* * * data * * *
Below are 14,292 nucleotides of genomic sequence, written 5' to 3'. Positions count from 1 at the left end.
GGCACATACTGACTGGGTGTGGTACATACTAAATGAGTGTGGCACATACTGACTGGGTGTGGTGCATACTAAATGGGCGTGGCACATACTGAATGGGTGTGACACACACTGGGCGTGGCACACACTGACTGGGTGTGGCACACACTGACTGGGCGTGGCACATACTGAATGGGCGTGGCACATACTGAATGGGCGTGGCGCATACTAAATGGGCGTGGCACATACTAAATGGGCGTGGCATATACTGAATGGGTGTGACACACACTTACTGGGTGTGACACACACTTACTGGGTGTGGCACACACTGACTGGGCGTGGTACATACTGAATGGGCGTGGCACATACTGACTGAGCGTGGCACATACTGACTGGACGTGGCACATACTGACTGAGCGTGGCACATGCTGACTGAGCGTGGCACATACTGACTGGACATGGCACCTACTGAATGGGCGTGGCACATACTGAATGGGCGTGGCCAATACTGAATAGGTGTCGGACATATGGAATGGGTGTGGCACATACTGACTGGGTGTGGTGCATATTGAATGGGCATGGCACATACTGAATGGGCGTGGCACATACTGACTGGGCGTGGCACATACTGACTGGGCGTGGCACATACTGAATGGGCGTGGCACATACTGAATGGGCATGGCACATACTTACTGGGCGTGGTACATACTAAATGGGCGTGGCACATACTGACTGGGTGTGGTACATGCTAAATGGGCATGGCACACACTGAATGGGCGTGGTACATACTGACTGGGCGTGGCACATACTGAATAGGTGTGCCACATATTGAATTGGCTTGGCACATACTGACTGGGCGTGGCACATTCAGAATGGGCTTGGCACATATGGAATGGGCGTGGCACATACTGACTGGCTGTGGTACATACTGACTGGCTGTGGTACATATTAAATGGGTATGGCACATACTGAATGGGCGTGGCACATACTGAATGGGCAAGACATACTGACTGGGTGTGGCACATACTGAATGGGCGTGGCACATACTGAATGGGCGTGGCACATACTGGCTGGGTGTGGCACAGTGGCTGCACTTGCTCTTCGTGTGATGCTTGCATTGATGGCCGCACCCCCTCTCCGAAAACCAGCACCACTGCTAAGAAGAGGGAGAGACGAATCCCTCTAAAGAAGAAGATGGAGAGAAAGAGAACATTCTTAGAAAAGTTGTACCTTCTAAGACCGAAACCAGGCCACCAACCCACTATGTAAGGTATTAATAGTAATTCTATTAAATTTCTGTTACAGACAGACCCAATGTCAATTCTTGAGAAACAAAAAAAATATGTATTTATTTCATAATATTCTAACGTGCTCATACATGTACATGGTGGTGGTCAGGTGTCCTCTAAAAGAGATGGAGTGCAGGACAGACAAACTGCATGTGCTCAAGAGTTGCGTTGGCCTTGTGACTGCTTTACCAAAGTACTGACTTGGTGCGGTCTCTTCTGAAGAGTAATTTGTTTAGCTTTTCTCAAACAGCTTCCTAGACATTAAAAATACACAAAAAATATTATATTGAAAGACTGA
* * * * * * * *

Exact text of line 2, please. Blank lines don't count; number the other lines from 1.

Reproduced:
GGCACATACTGACTGGGTGTGGTACATACTAAATGAGTGTGGCACATACTGACTGGGTGTGGTGCATACTAAATGGGCGTGGCACATACTGAATGGGTGTGACACACACTGGGCGTGGCACACACTGACTGGGTGTGGCACACACTGACTGGGCGTGGCACATACTGAATGGGCGTGGCACATACTGAATGGGCGTGGCGCATACTAAATGGGCGTGGCACATACTAAATGGGCGTGGCATATACTGAATGGGTGTGACACACACTTACTGGGTGTGACACACACTTACTGGGTGTGGCACACACTGACTGGGCGTGGTACATACTGAATGGGCGTGGCACATACTGACTGAGCGTGGCACATACTGACTGGACGTGGCACATACTGACTGAGCGTGGCACATGCTGACTGAGCGTGGCACATACTGACTGGACATGGCACCTACTGAATGGGCGTGGCACATACTGAATGGGCGTGGCCAATACTGAATAGGTGTCGGACATATGGAATGGGTGTGGCACATACTGACTGGGTGTGGTGCATATTGAATGGGCATGGCACATACTGAATGGGCGTGGCACATACTGACTGGGCGTGGCACATACTGACTGGGCGTGGCACATACTGAATGGGCGTGGCACATACTGAATGGGCATGGCACATACTTACTGGGCGTGGTACATACTAAATGGGCGTGGCACATACTGACTGGGTGTGGTACATGCTAAATGGGCATGGCACACACTGAATGGGCGTGGTACATACTGACTGGGCGTGGCACATACTGAATAGGTGTGCCACATATTGAATTGGCTTGGCACATACTGACTGGGCGTGGCACATTCAGAATGGGCTTGGCACATATGGAATGGGCGTGGCACATACTGACTGGCTGTGGTACATACTGACTGGCTGTGGTACATATTAAATGGGTATGGCACATACTGAATGGGCGTGGCACATACTGAATGGGCAAGACATACTGACTGGGTGTGGCACATACTGAATGGGCGTGGCACATACTGAATGGGCGTGGCACATACTGGCTGGGTGTGGCACAGTGGCTGCACTTGCTCTTCGTGTGATGCTTGCATTGATGGCCGCACCCCCTCTCCGAAAACCAGCACCACTGCTAAGAAGAGGGAGAGACGAATCCCTCTAAAGAAGAAGATGGAGAGAAAGAGAACATTCTTAGAAAAGTTGTACCTTCTAAGACCGAAACCAGGCCACCAACCCACTATGTAAGGTATTAATAGTAATTCTATTAAATTTCTGTTACAGACAGACCCAATGTCAATTCTTGAGAAACAAAAAAAATATGTATTTATTTCATAATATTCTAACGTGCTCATACATGTACATGGTGGTGGTCAGGTGTCCTCTAAAAGAGATGGAGTGCAGGACAGACAAACTGCATGTGCTCAAGAGTTGCGTTGGCCTTGTGACTGCTTTACCAAAGTACTGACTTGGTGCGGTCTCTTCTGAAGAGTAATTTGTTTAGCTTTTCTCAAACAGCTTCCTAGACATTAAAAATACACAAAAAATATTATATTGAAAGACTGA